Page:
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Statement on Camping Byelaws first season

Statement from Gordon Watson, Chief Executive of Loch Lomond & The Trossachs National Park, on the first season of the Camping Management Byelaws:

“The seasonal camping byelaws were introduced to protect the Park’s precious lochshores and improve the experience for visitors. From the positive feedback we’ve gathered through visitor surveys to what our Rangers have experienced by talking to campers on the ground during the first season, we are pleased with how things have gone.

“Nearly 15,000 people camped in the new permit areas and more than 2,000 at our new campsite at Loch Chon. Feedback surveys were sent to everyone who camped and, as well as getting a strong response rate, the feedback was overwhelmingly positive. 87% of respondents said they would be likely to recommend staying in a permit area to others while 92% said they would be likely to recommend the Loch Chon campsite.

“The approach of our Ranger Service is always engagement and education first, with enforcement action only being taken as a last resort. That approach has worked well, with the vast majority of campers choosing to adhere to the byelaws. While warnings were issued, the number was small in proportion to the overall number of visitors and only a very small number of people were then reported to the Procurator Fiscal.

“During the season, we responded to visitor feedback and made improvements to the operation of the byelaws. That has continued throughout the winter with further input from visitors, communities, staff and partner organisations being used to inform improvements for next season.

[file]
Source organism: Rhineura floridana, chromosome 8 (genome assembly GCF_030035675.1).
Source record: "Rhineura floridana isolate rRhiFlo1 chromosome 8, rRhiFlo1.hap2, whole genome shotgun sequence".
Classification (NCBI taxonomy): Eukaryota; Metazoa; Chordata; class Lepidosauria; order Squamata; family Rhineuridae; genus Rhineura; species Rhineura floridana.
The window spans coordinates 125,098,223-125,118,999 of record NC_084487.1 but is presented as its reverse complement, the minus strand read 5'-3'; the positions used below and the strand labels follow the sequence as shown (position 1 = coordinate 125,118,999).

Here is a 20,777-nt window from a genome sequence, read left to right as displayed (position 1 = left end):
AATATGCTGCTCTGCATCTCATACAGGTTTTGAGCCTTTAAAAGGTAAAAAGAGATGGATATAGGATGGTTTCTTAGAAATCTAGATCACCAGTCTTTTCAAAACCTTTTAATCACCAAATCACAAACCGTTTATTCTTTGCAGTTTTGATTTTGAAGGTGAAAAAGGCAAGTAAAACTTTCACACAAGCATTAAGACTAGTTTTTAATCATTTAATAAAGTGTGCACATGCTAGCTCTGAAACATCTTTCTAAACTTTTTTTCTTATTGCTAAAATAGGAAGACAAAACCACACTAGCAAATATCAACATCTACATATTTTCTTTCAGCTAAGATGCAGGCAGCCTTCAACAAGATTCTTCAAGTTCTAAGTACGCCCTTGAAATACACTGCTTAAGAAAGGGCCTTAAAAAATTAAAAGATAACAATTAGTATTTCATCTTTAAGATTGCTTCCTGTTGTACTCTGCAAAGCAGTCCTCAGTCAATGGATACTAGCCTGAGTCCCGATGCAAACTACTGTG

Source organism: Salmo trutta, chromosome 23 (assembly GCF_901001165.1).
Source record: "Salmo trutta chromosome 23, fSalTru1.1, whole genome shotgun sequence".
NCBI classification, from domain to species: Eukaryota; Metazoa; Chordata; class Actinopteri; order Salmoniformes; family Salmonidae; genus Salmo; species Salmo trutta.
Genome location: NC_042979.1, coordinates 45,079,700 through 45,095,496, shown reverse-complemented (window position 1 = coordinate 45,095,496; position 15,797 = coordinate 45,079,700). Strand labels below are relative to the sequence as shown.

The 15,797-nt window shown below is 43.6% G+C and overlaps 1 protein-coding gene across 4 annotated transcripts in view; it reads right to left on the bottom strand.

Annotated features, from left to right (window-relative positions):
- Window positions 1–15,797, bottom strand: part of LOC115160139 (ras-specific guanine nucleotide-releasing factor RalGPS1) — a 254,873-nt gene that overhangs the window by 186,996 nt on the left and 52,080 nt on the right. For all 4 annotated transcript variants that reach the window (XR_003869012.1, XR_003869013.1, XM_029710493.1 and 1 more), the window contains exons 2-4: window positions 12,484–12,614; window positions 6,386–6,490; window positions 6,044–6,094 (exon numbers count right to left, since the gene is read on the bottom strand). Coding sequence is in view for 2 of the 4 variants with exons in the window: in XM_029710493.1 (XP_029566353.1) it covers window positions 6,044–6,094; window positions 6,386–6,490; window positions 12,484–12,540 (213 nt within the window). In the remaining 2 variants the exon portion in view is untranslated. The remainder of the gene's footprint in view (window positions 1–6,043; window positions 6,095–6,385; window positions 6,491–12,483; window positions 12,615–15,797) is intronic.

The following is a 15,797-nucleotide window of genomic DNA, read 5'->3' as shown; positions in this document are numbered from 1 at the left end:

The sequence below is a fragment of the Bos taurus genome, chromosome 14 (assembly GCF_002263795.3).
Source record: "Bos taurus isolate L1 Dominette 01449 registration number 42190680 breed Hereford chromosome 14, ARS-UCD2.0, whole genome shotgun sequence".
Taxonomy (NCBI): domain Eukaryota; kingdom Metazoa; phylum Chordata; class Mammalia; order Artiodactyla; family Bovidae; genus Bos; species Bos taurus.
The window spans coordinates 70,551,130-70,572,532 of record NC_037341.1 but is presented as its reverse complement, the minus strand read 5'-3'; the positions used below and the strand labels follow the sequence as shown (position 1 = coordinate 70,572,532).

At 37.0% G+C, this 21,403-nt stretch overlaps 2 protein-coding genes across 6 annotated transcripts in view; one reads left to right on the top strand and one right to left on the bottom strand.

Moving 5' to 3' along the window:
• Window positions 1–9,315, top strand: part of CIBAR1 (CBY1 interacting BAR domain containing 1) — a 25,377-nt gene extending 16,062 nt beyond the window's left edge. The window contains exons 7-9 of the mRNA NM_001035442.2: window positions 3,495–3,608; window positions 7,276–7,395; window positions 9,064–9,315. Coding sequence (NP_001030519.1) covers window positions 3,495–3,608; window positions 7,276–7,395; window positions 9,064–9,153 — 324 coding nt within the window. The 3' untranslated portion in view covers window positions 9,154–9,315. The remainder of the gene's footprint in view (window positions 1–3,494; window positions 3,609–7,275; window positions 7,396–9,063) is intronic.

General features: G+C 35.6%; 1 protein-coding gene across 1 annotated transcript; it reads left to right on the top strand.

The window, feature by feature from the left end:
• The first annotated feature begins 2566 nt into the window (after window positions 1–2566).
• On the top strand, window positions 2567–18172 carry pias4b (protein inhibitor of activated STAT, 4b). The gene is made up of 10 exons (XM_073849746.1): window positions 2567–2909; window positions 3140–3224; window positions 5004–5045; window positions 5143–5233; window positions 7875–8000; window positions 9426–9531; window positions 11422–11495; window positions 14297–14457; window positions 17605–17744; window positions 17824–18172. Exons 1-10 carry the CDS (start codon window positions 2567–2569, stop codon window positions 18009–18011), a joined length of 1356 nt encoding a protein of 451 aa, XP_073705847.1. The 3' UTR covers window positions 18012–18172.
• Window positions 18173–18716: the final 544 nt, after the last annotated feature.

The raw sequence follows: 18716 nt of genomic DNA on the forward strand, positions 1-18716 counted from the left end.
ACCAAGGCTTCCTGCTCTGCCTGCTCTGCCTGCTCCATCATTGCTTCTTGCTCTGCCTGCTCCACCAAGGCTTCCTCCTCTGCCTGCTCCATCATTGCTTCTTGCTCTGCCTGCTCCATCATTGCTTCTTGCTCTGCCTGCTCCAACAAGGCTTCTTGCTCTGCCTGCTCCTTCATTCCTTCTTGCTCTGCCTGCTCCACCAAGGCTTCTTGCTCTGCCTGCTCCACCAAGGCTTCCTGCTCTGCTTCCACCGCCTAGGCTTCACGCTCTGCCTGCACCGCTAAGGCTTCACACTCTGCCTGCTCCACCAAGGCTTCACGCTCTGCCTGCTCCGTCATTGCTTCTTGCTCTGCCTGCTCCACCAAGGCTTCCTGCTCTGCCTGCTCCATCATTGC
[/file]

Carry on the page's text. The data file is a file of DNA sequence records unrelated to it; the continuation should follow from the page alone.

“We are committed to adding more low cost camping spaces around the lochshores, and plans are under way to open another informal campsite on the Three Lochs Forest Drive near Aberfoyle. We will also be looking to add more permit areas over the course of the season.

“Camping is a fantastic way to enjoy and experience the National Park and we look forward to welcoming many more campers in 2018.”


The byelaws were introduced because the volume of visitors to these easily accessible lochshore areas, plus the antisocial behaviour of some campers going back many years, has a major impact on the environment and the experience of other campers and visitors.

The byelaws create Camping Management Zones around some of the Park’s busiest lochshores.

The byelaws are seasonal, only in place from March to September

They cover less than 4% of the National Park.

You can still wild camp responsibly outside of these zones

Between March and September, it is still possible to camp in these zones in campsites or in a camping permit area.

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